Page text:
Company says Mylan infringed on Parkinson's drug patent

By Kelly Holleran | Nov 1, 2010

MORGANTOWN -- A Delaware company has filed suit against Mylan, alleging it infringed on a patent for a prescription drug to treat Parkinson's Disease.

MORGANTOWN -- A Delaware company has filed suit against Mylan, alleging it infringed on a patent for a prescription drug to treat Parkinson's Disease.

Teva Neuroscience claims it holds a new drug application for the oral treatment Azilect, which is used to treat idiopathic Parkinson's Disease.

Since then, Mylan filed a new drug application seeking approval to market a generic form of the medication, according to the complaint filed Oct. 5 in U.S. District Court for the Northern District of West Virginia.

"Mylan Pharmaceuticals infringed the '446 patent by submitting the Mylan ANDA to the FDA seeking approval to market Mylan's generic Azilect products containing rasagiline mesylate before the expiration of the '446 patent," the suit states.

Because of the infringement, Teva says it has been damaged and will continue to be damaged unless the infringement is prevented.
In its one-count complaint, Teva alleges infringement of its patents for the medication.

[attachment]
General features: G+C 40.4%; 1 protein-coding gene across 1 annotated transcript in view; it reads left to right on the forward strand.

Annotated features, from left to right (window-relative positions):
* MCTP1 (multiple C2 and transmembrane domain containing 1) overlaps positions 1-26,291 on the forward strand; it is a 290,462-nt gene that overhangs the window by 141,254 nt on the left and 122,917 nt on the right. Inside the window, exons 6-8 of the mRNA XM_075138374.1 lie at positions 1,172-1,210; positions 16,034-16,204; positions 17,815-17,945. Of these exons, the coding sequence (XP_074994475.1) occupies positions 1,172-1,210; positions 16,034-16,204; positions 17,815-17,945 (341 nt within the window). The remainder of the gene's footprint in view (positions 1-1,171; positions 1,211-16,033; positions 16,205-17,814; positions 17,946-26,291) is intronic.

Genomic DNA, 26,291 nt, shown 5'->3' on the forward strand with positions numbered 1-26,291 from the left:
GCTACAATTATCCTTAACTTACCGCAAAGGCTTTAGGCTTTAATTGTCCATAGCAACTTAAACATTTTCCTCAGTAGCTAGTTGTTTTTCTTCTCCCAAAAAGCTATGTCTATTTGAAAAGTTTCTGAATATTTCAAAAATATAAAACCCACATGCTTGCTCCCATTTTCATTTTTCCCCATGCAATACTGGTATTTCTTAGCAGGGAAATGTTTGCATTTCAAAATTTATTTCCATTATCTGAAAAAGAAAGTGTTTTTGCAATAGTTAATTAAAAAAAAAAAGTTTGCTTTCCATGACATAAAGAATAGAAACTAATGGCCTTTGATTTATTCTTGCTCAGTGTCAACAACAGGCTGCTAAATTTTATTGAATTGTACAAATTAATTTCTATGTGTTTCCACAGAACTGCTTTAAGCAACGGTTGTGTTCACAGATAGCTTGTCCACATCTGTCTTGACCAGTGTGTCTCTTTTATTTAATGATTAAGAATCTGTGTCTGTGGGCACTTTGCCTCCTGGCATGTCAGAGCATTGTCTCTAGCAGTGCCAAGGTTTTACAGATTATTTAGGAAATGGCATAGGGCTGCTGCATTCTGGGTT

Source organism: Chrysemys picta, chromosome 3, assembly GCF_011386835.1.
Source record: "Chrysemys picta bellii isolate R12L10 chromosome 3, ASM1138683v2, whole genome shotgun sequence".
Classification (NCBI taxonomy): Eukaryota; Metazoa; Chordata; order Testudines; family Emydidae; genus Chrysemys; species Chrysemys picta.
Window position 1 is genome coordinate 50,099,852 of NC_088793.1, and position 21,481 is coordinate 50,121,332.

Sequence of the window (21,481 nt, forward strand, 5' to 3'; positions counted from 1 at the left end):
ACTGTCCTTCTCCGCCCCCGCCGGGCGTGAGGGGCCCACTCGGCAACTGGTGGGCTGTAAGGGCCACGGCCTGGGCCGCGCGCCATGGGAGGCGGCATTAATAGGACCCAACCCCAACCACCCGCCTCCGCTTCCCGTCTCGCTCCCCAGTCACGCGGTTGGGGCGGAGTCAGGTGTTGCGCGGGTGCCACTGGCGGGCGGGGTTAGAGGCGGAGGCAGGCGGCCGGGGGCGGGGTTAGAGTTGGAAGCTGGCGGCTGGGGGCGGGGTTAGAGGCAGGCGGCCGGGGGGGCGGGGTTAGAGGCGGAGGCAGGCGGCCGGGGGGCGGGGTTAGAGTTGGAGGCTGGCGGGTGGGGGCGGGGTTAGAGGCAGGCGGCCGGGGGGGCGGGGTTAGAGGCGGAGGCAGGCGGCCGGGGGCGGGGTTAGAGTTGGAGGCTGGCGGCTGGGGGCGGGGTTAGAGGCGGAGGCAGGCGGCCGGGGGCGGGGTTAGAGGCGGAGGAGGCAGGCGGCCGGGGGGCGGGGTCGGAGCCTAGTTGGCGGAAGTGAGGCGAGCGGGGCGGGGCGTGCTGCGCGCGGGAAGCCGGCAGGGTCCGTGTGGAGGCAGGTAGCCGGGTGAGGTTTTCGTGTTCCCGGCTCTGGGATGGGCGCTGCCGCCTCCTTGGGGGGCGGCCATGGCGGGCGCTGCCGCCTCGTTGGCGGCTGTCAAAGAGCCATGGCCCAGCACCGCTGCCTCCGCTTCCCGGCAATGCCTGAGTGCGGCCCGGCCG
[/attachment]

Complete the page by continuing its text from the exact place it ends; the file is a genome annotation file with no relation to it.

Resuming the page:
It is asking the court to declare that Mylan's request for approval of the generic form of medication before the expiration of Teva's patents is an act of infringement, to issue an order preventing the FDA from approving a generic form of the drug before Teva's patent expiration date and to issue a permanent injunction preventing Mylan from seeking approval for its generic medication until after Teva's patent expires.

In addition, it is asking for a judgment in its favor should Mylan sell a generic version of the drug and to award Teva attorneys' fees, costs and other relief the court deems just.

It will be represented by James F. Companion and John Porco of Schrader, Byrd and Companion in Wheeling and Francis C. Lynch of Goodwin Procter in Boston.

U.S. District Court case number: 1:10-cv-171

More News

The Record Network